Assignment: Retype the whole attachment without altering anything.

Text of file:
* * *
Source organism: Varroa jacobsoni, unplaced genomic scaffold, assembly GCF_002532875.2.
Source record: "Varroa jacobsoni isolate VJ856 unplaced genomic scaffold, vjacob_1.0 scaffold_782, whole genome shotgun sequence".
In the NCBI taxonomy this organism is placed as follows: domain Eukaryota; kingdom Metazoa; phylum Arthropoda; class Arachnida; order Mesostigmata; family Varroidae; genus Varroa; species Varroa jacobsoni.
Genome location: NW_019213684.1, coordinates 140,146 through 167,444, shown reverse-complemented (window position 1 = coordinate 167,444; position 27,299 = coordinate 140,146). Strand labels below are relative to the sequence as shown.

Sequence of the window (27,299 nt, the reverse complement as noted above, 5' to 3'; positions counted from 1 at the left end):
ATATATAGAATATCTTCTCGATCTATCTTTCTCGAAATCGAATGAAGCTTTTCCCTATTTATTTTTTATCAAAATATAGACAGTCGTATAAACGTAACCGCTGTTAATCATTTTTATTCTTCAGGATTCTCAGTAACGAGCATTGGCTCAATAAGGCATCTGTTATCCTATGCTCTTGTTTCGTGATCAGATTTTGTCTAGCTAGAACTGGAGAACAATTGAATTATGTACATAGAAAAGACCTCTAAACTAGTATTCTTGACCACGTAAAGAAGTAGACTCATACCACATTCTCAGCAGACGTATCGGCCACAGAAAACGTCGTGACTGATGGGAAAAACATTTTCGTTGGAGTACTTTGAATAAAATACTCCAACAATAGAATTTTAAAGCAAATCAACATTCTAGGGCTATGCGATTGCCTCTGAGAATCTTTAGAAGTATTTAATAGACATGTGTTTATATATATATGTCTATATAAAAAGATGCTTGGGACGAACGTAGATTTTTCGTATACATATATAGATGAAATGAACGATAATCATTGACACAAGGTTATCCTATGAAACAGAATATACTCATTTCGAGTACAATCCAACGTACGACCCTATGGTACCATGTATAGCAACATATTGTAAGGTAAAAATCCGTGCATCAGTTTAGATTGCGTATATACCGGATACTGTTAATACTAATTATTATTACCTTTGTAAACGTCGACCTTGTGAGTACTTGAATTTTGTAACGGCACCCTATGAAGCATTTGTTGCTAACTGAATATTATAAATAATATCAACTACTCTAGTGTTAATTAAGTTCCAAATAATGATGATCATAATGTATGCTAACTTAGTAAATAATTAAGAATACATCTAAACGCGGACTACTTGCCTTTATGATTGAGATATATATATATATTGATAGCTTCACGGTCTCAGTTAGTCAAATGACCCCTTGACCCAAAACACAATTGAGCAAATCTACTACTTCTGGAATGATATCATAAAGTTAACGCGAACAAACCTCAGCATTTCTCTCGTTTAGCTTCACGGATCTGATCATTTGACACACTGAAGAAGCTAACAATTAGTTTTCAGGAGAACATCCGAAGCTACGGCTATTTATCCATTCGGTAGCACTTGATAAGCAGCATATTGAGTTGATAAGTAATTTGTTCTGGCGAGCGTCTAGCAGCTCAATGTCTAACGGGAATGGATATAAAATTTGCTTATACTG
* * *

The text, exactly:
Source organism: Varroa jacobsoni, unplaced genomic scaffold, assembly GCF_002532875.2.
Source record: "Varroa jacobsoni isolate VJ856 unplaced genomic scaffold, vjacob_1.0 scaffold_782, whole genome shotgun sequence".
In the NCBI taxonomy this organism is placed as follows: domain Eukaryota; kingdom Metazoa; phylum Arthropoda; class Arachnida; order Mesostigmata; family Varroidae; genus Varroa; species Varroa jacobsoni.
Genome location: NW_019213684.1, coordinates 140,146 through 167,444, shown reverse-complemented (window position 1 = coordinate 167,444; position 27,299 = coordinate 140,146). Strand labels below are relative to the sequence as shown.

Sequence of the window (27,299 nt, the reverse complement as noted above, 5' to 3'; positions counted from 1 at the left end):
ATATATAGAATATCTTCTCGATCTATCTTTCTCGAAATCGAATGAAGCTTTTCCCTATTTATTTTTTATCAAAATATAGACAGTCGTATAAACGTAACCGCTGTTAATCATTTTTATTCTTCAGGATTCTCAGTAACGAGCATTGGCTCAATAAGGCATCTGTTATCCTATGCTCTTGTTTCGTGATCAGATTTTGTCTAGCTAGAACTGGAGAACAATTGAATTATGTACATAGAAAAGACCTCTAAACTAGTATTCTTGACCACGTAAAGAAGTAGACTCATACCACATTCTCAGCAGACGTATCGGCCACAGAAAACGTCGTGACTGATGGGAAAAACATTTTCGTTGGAGTACTTTGAATAAAATACTCCAACAATAGAATTTTAAAGCAAATCAACATTCTAGGGCTATGCGATTGCCTCTGAGAATCTTTAGAAGTATTTAATAGACATGTGTTTATATATATATGTCTATATAAAAAGATGCTTGGGACGAACGTAGATTTTTCGTATACATATATAGATGAAATGAACGATAATCATTGACACAAGGTTATCCTATGAAACAGAATATACTCATTTCGAGTACAATCCAACGTACGACCCTATGGTACCATGTATAGCAACATATTGTAAGGTAAAAATCCGTGCATCAGTTTAGATTGCGTATATACCGGATACTGTTAATACTAATTATTATTACCTTTGTAAACGTCGACCTTGTGAGTACTTGAATTTTGTAACGGCACCCTATGAAGCATTTGTTGCTAACTGAATATTATAAATAATATCAACTACTCTAGTGTTAATTAAGTTCCAAATAATGATGATCATAATGTATGCTAACTTAGTAAATAATTAAGAATACATCTAAACGCGGACTACTTGCCTTTATGATTGAGATATATATATATATTGATAGCTTCACGGTCTCAGTTAGTCAAATGACCCCTTGACCCAAAACACAATTGAGCAAATCTACTACTTCTGGAATGATATCATAAAGTTAACGCGAACAAACCTCAGCATTTCTCTCGTTTAGCTTCACGGATCTGATCATTTGACACACTGAAGAAGCTAACAATTAGTTTTCAGGAGAACATCCGAAGCTACGGCTATTTATCCATTCGGTAGCACTTGATAAGCAGCATATTGAGTTGATAAGTAATTTGTTCTGGCGAGCGTCTAGCAGCTCAATGTCTAACGGGAATGGATATAAAATTTGCTTATACTG